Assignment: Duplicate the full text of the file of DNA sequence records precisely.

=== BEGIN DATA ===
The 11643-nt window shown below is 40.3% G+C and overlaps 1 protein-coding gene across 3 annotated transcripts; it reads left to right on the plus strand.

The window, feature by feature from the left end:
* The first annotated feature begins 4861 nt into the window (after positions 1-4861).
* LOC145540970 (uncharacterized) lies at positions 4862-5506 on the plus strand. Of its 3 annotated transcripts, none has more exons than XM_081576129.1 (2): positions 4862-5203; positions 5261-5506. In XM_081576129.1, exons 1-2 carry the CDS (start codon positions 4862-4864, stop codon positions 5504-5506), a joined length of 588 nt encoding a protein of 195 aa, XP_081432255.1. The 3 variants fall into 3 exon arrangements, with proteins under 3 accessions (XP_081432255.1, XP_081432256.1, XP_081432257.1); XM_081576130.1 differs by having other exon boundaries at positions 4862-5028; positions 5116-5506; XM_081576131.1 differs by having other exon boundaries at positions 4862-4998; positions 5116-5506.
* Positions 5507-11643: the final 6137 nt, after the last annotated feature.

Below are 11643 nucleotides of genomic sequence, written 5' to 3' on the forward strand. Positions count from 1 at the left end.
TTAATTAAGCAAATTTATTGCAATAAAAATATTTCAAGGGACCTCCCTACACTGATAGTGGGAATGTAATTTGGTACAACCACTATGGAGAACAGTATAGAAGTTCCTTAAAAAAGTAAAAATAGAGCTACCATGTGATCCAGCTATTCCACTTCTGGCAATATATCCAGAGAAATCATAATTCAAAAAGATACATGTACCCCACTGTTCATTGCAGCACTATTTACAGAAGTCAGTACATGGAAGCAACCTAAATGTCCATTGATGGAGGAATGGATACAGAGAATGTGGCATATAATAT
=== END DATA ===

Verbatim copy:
The 11643-nt window shown below is 40.3% G+C and overlaps 1 protein-coding gene across 3 annotated transcripts; it reads left to right on the plus strand.

The window, feature by feature from the left end:
* The first annotated feature begins 4861 nt into the window (after positions 1-4861).
* LOC145540970 (uncharacterized) lies at positions 4862-5506 on the plus strand. Of its 3 annotated transcripts, none has more exons than XM_081576129.1 (2): positions 4862-5203; positions 5261-5506. In XM_081576129.1, exons 1-2 carry the CDS (start codon positions 4862-4864, stop codon positions 5504-5506), a joined length of 588 nt encoding a protein of 195 aa, XP_081432255.1. The 3 variants fall into 3 exon arrangements, with proteins under 3 accessions (XP_081432255.1, XP_081432256.1, XP_081432257.1); XM_081576130.1 differs by having other exon boundaries at positions 4862-5028; positions 5116-5506; XM_081576131.1 differs by having other exon boundaries at positions 4862-4998; positions 5116-5506.
* Positions 5507-11643: the final 6137 nt, after the last annotated feature.

Below are 11643 nucleotides of genomic sequence, written 5' to 3' on the forward strand. Positions count from 1 at the left end.
TTAATTAAGCAAATTTATTGCAATAAAAATATTTCAAGGGACCTCCCTACACTGATAGTGGGAATGTAATTTGGTACAACCACTATGGAGAACAGTATAGAAGTTCCTTAAAAAAGTAAAAATAGAGCTACCATGTGATCCAGCTATTCCACTTCTGGCAATATATCCAGAGAAATCATAATTCAAAAAGATACATGTACCCCACTGTTCATTGCAGCACTATTTACAGAAGTCAGTACATGGAAGCAACCTAAATGTCCATTGATGGAGGAATGGATACAGAGAATGTGGCATATAATAT